Dog Day Afternoon
Warning: This review throws up a plot point or two.
Seven Psychopaths is a deadpan gangster movie about gangster movies; a self-reflexive and often very funny excavation of the genre, run through with a dry, devil-may-care style that will be familiar to fans of Martin McDonagh’s previous, In Bruges. Now, as then, he upends audience expectations with playful exuberance and the kind of craic spoken rather than inhaled, making fun of genre clichés while simultaneously employing them; a trick you can get away with if, as the foreword of the Quentin Tarantino playbook makes clear, you’re canny enough to both amuse and surprise your audience while doing it.
Consequently no-one’s going to mind that McDonagh’s movie relegates feminoids to nigh-on silent roles, or that female nudity, in the movie’s well observed and very funny fantasy sequences, is crowbarred in with gratuitous effect*, or that the first act sets up a revenge arc with a violent pay off that, though ridiculed in-movie by Collin Farrell’s would-be screenwriter, the director is compelled to deliver – because each cliché is lovingly recalled and tagged with a punchline: that’s how you do post-modernism without making the backs of audience members arch like riled moggies.
McDonagh may be wary of the formula that’s weaned his audience, even if one senses he likes it, but he’s also suspicious of the many lips that have licked the bottle’s teat. The movie opens with a pan from the Hollywood sign to two assassins discussing their quarry. One thing is immediately apparent: they have trouble differentiating between movie gangsters and the occupants of the real world. This is Seven Psychopaths recurring motif; the deft blending of fact and fiction and the way the latter warps our real world perspective. Characters’ expectations are framed and subverted, relative to their understanding of stock movie tropes.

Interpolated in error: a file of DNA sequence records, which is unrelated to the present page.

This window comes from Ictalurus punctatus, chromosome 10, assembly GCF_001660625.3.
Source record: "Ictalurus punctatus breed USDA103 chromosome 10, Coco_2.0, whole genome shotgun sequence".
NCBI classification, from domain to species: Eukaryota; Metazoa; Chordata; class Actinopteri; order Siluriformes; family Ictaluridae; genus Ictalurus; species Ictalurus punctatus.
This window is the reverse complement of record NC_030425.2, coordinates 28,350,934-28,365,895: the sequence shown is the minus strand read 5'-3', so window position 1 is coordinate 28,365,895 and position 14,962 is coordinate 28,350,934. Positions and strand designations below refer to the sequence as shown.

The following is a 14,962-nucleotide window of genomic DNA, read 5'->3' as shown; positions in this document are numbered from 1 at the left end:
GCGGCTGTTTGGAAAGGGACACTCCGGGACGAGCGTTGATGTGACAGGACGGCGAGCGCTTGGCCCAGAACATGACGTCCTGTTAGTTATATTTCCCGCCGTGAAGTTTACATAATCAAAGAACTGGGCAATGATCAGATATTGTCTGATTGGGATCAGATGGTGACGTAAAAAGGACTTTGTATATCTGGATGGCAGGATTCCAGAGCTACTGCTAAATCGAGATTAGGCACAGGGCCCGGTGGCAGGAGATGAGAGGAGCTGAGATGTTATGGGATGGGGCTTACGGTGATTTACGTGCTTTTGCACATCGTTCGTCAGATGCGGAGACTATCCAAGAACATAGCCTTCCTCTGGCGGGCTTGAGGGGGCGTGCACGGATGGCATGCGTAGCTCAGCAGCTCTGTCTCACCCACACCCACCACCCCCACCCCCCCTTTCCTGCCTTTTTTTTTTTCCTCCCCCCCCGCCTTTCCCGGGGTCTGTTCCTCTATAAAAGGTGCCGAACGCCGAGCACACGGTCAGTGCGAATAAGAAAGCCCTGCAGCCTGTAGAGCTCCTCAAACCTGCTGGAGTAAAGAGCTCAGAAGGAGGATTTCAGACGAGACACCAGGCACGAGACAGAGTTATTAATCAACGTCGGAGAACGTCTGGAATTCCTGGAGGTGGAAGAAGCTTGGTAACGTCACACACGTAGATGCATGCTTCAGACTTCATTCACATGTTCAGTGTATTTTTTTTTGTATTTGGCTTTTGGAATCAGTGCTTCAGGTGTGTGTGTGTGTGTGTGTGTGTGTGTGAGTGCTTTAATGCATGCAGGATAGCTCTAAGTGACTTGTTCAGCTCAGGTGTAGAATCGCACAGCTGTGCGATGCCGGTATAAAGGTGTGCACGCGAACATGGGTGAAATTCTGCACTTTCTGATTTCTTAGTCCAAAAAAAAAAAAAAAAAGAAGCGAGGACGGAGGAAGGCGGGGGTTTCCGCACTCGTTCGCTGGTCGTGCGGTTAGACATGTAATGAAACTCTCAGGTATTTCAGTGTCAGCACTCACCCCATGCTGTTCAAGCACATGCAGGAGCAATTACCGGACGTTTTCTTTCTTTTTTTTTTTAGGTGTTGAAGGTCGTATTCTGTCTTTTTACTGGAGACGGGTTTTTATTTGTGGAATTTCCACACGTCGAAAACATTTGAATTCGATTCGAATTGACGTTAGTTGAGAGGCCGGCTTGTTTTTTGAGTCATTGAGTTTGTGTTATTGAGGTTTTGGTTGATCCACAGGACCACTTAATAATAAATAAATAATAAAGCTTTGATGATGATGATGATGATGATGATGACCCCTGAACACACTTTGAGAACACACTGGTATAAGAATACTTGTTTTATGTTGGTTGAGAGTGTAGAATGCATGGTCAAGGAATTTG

Farrell’s Marty is trying to write a screenplay, one that happens to have the same title as this movie, but, like so many of us, doesn’t have two ideas to spark together. He’s reliant on real world killers and their outlandish anecdotes to fill pages: taking reality and repackaging it as crime movie schlock. In contrast, friend and dog thief Billy, the joyously unhinged Sam Rockwell, uses the same schlock as a roadmap through reality. If that sounds like some pseudo-intellectual exercise in filmic deconstruction, relax; the sum total amounts to little more than expletive strewn banter, rhetorical movie questions – “I don’t think a head would explode just because you shot it” – and a host of zingers, yet all the while there’s wry commentary on the complicated relationship the movies have with their audience.
McDonagh has a better ear for comic dialogue than a mastery of tone; some scenes, particularly the brutal execution of Christopher Walken’s spouse feel incongruous with the rest; but Seven Psychopaths is consistently sharp and occasionally gut-kickingly funny. It’s also further evidence that dog owners are mentally ill people hiding in plain sight.
*Abi Cornish is a particularly good sport, agreeing to appear in what amounts to a wet t-shirt scene in the name of, er, giving it to the male audience with both barrels.